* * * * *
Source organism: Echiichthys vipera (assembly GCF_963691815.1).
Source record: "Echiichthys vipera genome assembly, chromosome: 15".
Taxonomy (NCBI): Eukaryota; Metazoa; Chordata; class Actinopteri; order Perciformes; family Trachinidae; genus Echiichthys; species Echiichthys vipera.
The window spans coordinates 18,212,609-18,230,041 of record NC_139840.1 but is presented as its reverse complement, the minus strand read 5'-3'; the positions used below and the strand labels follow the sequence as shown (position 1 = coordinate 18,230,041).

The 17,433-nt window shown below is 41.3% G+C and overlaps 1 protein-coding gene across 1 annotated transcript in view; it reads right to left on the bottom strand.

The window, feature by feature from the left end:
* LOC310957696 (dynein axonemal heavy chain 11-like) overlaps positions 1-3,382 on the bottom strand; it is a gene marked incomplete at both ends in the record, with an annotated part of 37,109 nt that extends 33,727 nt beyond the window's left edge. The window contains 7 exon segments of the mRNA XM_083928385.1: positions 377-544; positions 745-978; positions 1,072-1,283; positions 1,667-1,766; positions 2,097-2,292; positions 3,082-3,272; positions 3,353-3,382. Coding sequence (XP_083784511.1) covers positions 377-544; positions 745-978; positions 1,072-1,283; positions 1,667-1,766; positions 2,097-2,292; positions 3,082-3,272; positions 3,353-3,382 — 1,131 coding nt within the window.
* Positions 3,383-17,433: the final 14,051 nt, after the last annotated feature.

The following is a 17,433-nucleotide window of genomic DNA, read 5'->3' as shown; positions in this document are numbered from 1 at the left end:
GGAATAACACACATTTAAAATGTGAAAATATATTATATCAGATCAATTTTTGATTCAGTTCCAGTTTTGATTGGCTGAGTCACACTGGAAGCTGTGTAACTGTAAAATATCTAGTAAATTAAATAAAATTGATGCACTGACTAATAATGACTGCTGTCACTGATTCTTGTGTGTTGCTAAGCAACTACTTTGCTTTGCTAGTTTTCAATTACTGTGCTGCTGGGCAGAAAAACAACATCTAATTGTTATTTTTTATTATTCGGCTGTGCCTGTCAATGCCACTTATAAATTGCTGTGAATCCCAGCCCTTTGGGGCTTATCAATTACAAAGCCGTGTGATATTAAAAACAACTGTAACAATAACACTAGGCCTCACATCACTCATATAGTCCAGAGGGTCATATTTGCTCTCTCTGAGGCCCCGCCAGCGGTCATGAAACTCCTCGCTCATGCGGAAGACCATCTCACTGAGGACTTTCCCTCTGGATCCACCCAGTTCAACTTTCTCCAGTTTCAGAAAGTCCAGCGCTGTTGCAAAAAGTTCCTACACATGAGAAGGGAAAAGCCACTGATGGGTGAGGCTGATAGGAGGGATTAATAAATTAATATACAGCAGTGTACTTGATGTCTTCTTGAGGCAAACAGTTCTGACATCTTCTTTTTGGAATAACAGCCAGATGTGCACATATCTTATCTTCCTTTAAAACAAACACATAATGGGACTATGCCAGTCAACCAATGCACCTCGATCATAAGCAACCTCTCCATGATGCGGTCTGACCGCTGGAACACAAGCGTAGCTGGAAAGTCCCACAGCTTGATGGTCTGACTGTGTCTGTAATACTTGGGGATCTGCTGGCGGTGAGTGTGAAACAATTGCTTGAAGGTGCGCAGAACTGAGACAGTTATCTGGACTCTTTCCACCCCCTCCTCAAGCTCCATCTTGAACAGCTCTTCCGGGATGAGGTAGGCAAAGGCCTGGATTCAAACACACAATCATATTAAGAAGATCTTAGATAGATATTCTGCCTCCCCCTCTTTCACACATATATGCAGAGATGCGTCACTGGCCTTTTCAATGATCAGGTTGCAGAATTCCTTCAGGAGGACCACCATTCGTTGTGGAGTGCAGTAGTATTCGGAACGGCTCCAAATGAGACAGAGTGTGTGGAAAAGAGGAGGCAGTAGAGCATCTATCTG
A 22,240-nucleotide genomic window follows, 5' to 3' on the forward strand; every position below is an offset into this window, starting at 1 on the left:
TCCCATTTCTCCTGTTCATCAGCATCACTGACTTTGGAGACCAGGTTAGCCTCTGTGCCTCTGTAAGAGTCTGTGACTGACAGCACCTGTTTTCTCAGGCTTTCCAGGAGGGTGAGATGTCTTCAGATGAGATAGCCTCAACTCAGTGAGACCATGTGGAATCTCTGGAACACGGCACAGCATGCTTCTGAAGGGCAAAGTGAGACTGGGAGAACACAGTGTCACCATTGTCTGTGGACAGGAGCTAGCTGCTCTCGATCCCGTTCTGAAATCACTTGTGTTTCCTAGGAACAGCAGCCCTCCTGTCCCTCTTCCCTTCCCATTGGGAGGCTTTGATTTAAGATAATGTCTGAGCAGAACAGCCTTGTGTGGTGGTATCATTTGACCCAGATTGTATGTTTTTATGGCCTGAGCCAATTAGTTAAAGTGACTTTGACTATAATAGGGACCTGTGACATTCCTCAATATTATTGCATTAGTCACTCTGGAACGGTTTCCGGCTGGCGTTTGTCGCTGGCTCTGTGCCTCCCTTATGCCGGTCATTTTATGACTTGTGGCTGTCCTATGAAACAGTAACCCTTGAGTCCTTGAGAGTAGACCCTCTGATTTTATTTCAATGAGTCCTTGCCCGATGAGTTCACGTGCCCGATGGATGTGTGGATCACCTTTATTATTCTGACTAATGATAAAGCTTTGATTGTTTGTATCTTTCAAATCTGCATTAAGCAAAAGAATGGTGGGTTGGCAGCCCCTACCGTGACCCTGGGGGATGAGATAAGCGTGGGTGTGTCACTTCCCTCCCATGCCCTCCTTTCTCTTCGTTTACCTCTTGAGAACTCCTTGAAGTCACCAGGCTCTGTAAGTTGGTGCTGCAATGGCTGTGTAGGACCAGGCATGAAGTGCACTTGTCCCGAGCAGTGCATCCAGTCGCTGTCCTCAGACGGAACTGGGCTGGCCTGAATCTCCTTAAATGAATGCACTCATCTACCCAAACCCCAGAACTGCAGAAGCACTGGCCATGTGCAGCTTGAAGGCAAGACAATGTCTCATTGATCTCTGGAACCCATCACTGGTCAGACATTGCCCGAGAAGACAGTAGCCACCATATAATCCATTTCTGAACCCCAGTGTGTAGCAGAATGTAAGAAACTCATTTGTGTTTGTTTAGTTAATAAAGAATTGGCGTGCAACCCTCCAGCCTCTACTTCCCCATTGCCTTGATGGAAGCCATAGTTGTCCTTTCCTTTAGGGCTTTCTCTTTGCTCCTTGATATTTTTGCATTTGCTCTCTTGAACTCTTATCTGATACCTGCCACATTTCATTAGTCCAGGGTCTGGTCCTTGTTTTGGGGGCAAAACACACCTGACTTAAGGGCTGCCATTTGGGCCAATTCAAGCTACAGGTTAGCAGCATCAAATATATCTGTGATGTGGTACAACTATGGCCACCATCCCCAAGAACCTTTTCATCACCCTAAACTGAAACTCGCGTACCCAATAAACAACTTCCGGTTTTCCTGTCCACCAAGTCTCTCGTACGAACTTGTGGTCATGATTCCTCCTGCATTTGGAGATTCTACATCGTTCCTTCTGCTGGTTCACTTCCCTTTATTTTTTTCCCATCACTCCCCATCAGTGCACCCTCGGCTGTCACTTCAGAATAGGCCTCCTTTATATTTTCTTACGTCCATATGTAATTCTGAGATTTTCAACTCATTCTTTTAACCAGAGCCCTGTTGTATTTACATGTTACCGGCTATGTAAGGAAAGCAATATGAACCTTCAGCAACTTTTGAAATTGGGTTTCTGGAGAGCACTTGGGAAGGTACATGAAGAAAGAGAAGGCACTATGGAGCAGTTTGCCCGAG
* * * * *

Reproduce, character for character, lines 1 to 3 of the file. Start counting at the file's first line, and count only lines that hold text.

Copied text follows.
Source organism: Echiichthys vipera (assembly GCF_963691815.1).
Source record: "Echiichthys vipera genome assembly, chromosome: 15".
Taxonomy (NCBI): Eukaryota; Metazoa; Chordata; class Actinopteri; order Perciformes; family Trachinidae; genus Echiichthys; species Echiichthys vipera.